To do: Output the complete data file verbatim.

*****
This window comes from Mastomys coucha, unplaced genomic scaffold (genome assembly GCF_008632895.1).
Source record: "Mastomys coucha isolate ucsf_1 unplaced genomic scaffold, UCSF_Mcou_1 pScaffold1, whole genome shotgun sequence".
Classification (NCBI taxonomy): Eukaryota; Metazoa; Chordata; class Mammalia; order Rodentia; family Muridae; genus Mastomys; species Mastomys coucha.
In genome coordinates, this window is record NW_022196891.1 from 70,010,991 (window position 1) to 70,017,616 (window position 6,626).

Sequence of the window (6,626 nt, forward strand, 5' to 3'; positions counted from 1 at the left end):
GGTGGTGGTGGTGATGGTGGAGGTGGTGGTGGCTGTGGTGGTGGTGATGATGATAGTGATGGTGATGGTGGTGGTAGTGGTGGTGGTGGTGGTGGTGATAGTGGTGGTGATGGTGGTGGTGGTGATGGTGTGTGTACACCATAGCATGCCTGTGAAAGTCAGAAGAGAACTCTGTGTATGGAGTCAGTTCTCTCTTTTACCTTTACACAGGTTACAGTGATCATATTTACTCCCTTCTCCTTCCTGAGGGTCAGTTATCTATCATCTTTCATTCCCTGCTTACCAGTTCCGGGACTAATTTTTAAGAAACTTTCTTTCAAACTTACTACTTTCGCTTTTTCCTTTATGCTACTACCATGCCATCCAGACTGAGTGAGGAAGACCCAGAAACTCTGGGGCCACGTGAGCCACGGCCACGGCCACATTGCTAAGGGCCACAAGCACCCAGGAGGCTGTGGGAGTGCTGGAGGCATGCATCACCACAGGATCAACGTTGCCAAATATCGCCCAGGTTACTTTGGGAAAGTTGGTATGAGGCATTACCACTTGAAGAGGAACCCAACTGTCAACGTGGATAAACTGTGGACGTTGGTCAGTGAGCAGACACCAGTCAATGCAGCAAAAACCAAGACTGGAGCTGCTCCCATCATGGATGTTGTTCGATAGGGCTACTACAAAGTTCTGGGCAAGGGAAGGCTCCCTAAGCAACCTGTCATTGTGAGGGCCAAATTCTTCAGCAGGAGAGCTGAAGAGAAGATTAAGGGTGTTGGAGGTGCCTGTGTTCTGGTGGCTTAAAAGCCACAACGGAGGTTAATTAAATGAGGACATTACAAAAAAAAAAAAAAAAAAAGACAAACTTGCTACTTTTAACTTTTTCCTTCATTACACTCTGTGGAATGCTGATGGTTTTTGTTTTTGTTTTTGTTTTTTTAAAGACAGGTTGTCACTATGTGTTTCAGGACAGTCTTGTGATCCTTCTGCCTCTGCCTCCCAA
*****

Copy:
This window comes from Mastomys coucha, unplaced genomic scaffold (genome assembly GCF_008632895.1).
Source record: "Mastomys coucha isolate ucsf_1 unplaced genomic scaffold, UCSF_Mcou_1 pScaffold1, whole genome shotgun sequence".
Classification (NCBI taxonomy): Eukaryota; Metazoa; Chordata; class Mammalia; order Rodentia; family Muridae; genus Mastomys; species Mastomys coucha.
In genome coordinates, this window is record NW_022196891.1 from 70,010,991 (window position 1) to 70,017,616 (window position 6,626).

Sequence of the window (6,626 nt, forward strand, 5' to 3'; positions counted from 1 at the left end):
GGTGGTGGTGGTGATGGTGGAGGTGGTGGTGGCTGTGGTGGTGGTGATGATGATAGTGATGGTGATGGTGGTGGTAGTGGTGGTGGTGGTGGTGGTGATAGTGGTGGTGATGGTGGTGGTGGTGATGGTGTGTGTACACCATAGCATGCCTGTGAAAGTCAGAAGAGAACTCTGTGTATGGAGTCAGTTCTCTCTTTTACCTTTACACAGGTTACAGTGATCATATTTACTCCCTTCTCCTTCCTGAGGGTCAGTTATCTATCATCTTTCATTCCCTGCTTACCAGTTCCGGGACTAATTTTTAAGAAACTTTCTTTCAAACTTACTACTTTCGCTTTTTCCTTTATGCTACTACCATGCCATCCAGACTGAGTGAGGAAGACCCAGAAACTCTGGGGCCACGTGAGCCACGGCCACGGCCACATTGCTAAGGGCCACAAGCACCCAGGAGGCTGTGGGAGTGCTGGAGGCATGCATCACCACAGGATCAACGTTGCCAAATATCGCCCAGGTTACTTTGGGAAAGTTGGTATGAGGCATTACCACTTGAAGAGGAACCCAACTGTCAACGTGGATAAACTGTGGACGTTGGTCAGTGAGCAGACACCAGTCAATGCAGCAAAAACCAAGACTGGAGCTGCTCCCATCATGGATGTTGTTCGATAGGGCTACTACAAAGTTCTGGGCAAGGGAAGGCTCCCTAAGCAACCTGTCATTGTGAGGGCCAAATTCTTCAGCAGGAGAGCTGAAGAGAAGATTAAGGGTGTTGGAGGTGCCTGTGTTCTGGTGGCTTAAAAGCCACAACGGAGGTTAATTAAATGAGGACATTACAAAAAAAAAAAAAAAAAAAGACAAACTTGCTACTTTTAACTTTTTCCTTCATTACACTCTGTGGAATGCTGATGGTTTTTGTTTTTGTTTTTGTTTTTTTAAAGACAGGTTGTCACTATGTGTTTCAGGACAGTCTTGTGATCCTTCTGCCTCTGCCTCCCAA